Newspaper stamps: Stamps issued specifically for the prepayment of mailing rates for newspapers, periodicals and printed matter.
Nondenominated: A stamp with no numerical inscription designating the face value. The value of some nondenominated stamps are marked by a designated letter. Others may have a service inscription that indicates the rate the stamp fulfills.
NH: Never Hinged. A stamp without hinge marks. A never-hinged (NH) stamp usually has original gum, but this is not always the case.
Obliteration: 1) A cancellation intended solely to deface a stamp-also called a killer. 2) An overprint intended to deface a portion of the design of a stamp, such as the face of a deposed ruler.
Obsolete: A stamp no longer available from post offices, although possibly still postally valid.
Occupation issue: An issue released for use in territory occupied by a foreign power.
Off-center: A stamp design that is not centered in relation to the edges of the stamp. Generally, off-center stamps are less desirable than stamps more nearly centered in relation to the edges. Stamps that are extremely off-center may be added to collections as production freaks.
Offices abroad: At various times, many nations have maintained post offices in other countries, usually because of the unreliability of the local postal system. In China and the Turkish Empire, especially, many foreign nations maintained their own postal systems as part of their extraterritorial powers. Usually, special stationery and stamps were used by these offices. Most consisted of overprints on the regular issues of the nations maintaining the offices.
Official: Stamp or stationery issued solely for the use of government departments and officials. In many countries such items may be available to collectors in unused condition from the postal authority.
Offset: 1) A printing process that transfers an inked image from a plate to a roller. The roller then applies the ink to paper. 2) The transfer of part of a stamp design or an overprint from one sheet to the back of another, before the ink has dried (also called set off). Such impressions are in reverse (see Mirror image). They are different from stamps printed on both sides.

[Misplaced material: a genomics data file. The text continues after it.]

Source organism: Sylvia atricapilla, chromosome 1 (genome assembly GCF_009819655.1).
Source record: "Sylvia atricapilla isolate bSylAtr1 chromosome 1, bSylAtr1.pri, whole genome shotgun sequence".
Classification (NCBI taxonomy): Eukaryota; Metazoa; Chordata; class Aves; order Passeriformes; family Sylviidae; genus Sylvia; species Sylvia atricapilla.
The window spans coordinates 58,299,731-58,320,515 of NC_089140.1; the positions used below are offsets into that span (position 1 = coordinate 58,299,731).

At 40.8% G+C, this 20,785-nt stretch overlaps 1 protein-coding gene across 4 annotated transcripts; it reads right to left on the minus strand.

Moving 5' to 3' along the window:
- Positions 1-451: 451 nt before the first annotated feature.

OHMS: Abbreviation for On His (or Her) Majesty’s Service. Used in perfins, overprints or franks to indicate Official use in the British Commonwealth.
Omnibus issue: An issue released by several postal entities to celebrate a common theme. Omnibus issues may or may not share a keytype design.
On paper: Stamps (usually postally used) that are affixed to portions of original envelope or wrapper. Often used to describe stamps prior to soaking.
On piece: A stamp on a portion of the original envelope or wrapper showing all or most of the cancel. Stamps on piece are usually saved that way.
Original gum: The adhesive coating on a mint or unused stamp or envelope flap applied by a postal authority or security printer, usually before the item was issued. Upon request of stamp collectors, postal authorities have at times offered to add gum to items first issued ungummed. See also Regummed.
Overprint: Any printing over the original completed design of a stamp. An overprint that changes the value of a stamp is also called a surcharge.
Oxidation: Darkening of the ink on certain stamps caused by contact with air or light. Some inks used to print stamps, especially oranges, may in time turn brown or black.
OG: The adhesive coating on a mint or unused stamp or envelope flap applied by a postal authority or security printer, usually before the item was issued. Upon request of stamp collectors, postal authorities have at times offered to add gum to items first issued ungummed. See also Regummed.